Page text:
Oct. 24 (Bloomberg) -- The CIA interrogation of an al-Qaeda terrorism suspect before he was transferred to civilian court for trial didn’t violate his constitutional right to a speedy trial, a federal appeals court ruled.
Lawyers for Ahmed Khalfan Ghailani, a Tanzanian sentenced to life in prison for helping carrying out 1998 bombings of U.S. embassies in East Africa, argued that his 2010 conviction for being part of a terrorist conspiracy should be thrown out. The bombings killed 224 people, including 12 Americans.
Instead of being transferred to civilian custody for trial after he was captured in Pakistan in July 2004, Ghailani was held in U.S. custody for 57 months, subjected to so-called enhanced interrogation techniques by the Central Intelligence Agency, which his lawyers called torture, and moved to the U.S. naval base at Guantanamo Bay, Cuba. He was transferred to civilian custody in June 2009.
A three-judge panel of the U.S. Court of Appeals in Manhattan today upheld a lower-court ruling against Ghailani, saying the interrogation was “to obtain actionable and time-sensitive intelligence necessary to thwart acts of terror while still bringing those charged with committing crimes of terrorism against Americans to justice in an orderly fashion.”
“The Supreme Court has repeatedly held that the government may purposely delay trials for significant periods of time, so long as, on balance, the public and private interests render the delay reasonable,” the judges said in a unanimous decision.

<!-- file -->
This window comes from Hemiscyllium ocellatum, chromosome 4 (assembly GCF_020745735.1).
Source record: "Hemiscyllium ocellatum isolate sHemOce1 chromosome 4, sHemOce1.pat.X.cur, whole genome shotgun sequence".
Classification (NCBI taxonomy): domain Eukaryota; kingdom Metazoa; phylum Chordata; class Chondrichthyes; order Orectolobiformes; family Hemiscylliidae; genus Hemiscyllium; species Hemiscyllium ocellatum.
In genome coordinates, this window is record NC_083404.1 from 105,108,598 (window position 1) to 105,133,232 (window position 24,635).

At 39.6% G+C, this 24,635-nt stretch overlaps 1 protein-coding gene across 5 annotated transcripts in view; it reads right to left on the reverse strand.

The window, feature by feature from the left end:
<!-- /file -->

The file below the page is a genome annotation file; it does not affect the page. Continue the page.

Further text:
U.S. District Court Judge Lewis Kaplan, who presided over Ghailani’s trial, ruled earlier there was no evidence that the government had acted in bad faith.
The almost simultaneous bombings were at the embassies in Dar es Salaam, Tanzania, and Nairobi, Kenya, in August 1998.
Witnesses testified that Ghailani helped buy the Nissan refrigeration truck used in the blast at the embassy in Tanzania, and that he and a co-defendant bought high-pressure metal tanks and filled them with oxygen and acetylene to magnify the blast impact. He fled with other co-conspirators just before the attack, prosecutors said.
The lower-court case is U.S. v. Ghailani, 98-cr-1023, U.S. District Court, Southern District of New York (Manhattan). The appeal is U.S. v. Ghailani, 11-00320, U.S. Court of Appeals for the Second Circuit (Manhattan).
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